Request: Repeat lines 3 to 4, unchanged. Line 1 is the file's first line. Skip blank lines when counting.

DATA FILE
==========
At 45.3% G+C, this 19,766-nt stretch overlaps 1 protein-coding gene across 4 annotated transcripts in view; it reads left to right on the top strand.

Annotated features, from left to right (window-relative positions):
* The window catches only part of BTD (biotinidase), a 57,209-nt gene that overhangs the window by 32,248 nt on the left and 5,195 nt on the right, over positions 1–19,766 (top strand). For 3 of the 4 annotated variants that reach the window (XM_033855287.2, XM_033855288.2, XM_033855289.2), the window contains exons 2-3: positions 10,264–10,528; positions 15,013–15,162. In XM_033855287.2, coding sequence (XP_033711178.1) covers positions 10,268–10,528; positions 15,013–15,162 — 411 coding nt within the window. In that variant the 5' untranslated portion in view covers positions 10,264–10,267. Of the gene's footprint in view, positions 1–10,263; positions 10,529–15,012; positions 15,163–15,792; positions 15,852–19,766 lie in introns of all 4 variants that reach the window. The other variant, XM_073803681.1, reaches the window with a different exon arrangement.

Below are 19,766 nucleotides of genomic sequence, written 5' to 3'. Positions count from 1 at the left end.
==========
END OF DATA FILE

* The window catches only part of BTD (biotinidase), a 57,209-nt gene that overhangs the window by 32,248 nt on the left and 5,195 nt on the right, over positions 1–19,766 (top strand). For 3 of the 4 annotated variants that reach the window (XM_033855287.2, XM_033855288.2, XM_033855289.2), the window contains exons 2-3: positions 10,264–10,528; positions 15,013–15,162. In XM_033855287.2, coding sequence (XP_033711178.1) covers positions 10,268–10,528; positions 15,013–15,162 — 411 coding nt within the window. In that variant the 5' untranslated portion in view covers positions 10,264–10,267. Of the gene's footprint in view, positions 1–10,263; positions 10,529–15,012; positions 15,163–15,792; positions 15,852–19,766 lie in introns of all 4 variants that reach the window. The other variant, XM_073803681.1, reaches the window with a different exon arrangement.

Below are 19,766 nucleotides of genomic sequence, written 5' to 3'. Positions count from 1 at the left end.